Keralapix Photography and Video

Friday, March 9, 2007

FKN - 055 - Cruise Ship Queen Mary 2 on her visit to Cochin.

Stock Image No: FKN - 055
Photograph 10: RMS Queen Mary 2 sailing from Cochin Harbour. A view from Fort Cochin.

The vision of a 21st century ocean liner — bigger than any that had gone before — started as the brainchild of Carnival CEO Micky Arison, who has stated that his company bought Cunard to create Queen Mary 2, not vice versa.

Cunard completed a design for a new class of 84,000-ton, 2,000-passenger liners on 8 June 1998, but immediately revised them upon comparing those specifications with Carnival Cruise Lines' 100,000-ton Destiny-class cruise ships and Royal Caribbean's 137,200-ton Voyager of the Seas.

Six months later, on 10 December Cunard released details of "Project Queen Mary", the project to develop a liner that would complement Queen Elizabeth 2. Harland and Wolff of Northern Ireland, Aker Kværner of Norway, Fincantieri of Italy, Meyer Werft of Germany, and Chantiers de l'Atlantique of France were invited to bid on the project. If construction began immediately, the liner could be in service by 2002. But it was not until 6 November 2000 that a contract was signed with Chantiers de l'Atlantique, a subsidiary of Alstom. This was the same yard that built Cunard's one-time rivals, the SS Normandie and SS France of the Compagnie Générale Transatlantique.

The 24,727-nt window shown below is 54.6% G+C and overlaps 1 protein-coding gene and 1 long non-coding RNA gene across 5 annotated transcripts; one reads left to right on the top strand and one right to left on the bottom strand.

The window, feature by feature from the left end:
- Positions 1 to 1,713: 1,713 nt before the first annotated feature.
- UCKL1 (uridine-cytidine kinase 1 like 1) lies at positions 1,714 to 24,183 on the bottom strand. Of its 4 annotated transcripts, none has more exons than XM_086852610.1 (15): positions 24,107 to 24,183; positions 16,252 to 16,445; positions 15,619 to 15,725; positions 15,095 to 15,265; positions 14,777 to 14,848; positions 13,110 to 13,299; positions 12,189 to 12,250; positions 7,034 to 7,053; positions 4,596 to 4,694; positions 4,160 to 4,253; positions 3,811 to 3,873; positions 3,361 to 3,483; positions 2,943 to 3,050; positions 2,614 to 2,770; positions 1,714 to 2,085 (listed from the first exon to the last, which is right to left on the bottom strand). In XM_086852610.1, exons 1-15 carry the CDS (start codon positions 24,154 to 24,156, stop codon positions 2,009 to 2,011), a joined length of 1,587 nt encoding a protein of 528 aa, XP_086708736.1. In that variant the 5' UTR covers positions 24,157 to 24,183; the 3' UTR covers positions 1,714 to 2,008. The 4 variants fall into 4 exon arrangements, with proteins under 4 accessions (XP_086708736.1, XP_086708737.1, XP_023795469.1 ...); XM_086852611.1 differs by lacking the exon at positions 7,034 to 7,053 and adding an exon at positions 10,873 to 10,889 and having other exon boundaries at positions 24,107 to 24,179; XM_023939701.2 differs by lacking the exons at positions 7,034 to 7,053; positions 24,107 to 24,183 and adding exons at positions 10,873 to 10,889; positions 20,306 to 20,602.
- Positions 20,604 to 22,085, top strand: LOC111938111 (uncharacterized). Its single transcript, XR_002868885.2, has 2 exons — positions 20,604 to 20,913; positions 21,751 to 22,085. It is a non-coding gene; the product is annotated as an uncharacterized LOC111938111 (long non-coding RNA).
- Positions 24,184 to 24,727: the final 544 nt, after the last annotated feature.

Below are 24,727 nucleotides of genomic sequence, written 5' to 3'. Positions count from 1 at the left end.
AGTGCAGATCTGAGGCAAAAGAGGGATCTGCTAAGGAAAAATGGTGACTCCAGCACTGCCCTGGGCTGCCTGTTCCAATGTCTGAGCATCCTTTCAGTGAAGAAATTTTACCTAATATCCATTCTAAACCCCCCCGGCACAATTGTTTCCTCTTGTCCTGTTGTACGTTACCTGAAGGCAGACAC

Her keel was laid down on 4 July 2002, in Saint-Nazaire, France. Approximately 3,000 craftsmen spent some 8 million working hours on the ship, and a total of 20,000 people were directly or indirectly involved in her design, construction, and fitting out. In total, 300,000 pieces of steel were assembled into 94 "blocks" off of the drydock, which were then stacked and welded together to complete the hull and superstructure. She is so much larger than the ships that Chantiers normally build that the shipyard treated her as "1.6 ships."

The QM2 was floated on 21 March 2003. Her sea trials were conducted between 25 September-29 September and 7 November-11 November 2003, between Saint-Nazaire and the off-shore islands of Ile d'Yeu and Belle-Ile. The final stages of construction were marred by a fatal accident on 15 November 2003, when a gangway collapsed under a group of shipyard workers and their relatives who had been invited to visit the vessel. 48 people on the gangway fell over 15 m (50 ft); 32 were injured and 16, including a child, were killed.

Construction was completed on schedule. Due to the size of the ship, the luxury of materials, and the fact that, due to her nature as an ocean liner, she required 40% more steel than a standard cruise ship, the final cost ended up being approximately $300,000 US per berth - nearly double that of ships such as Voyager of the Seas, Grand Princess, or Carnival Conquest.[8]

Cunard took delivery in Southampton, England on 26 December 2003. On 8 January 2004, the liner was named Queen Mary 2 by her namesake's granddaughter, Queen Elizabeth II.

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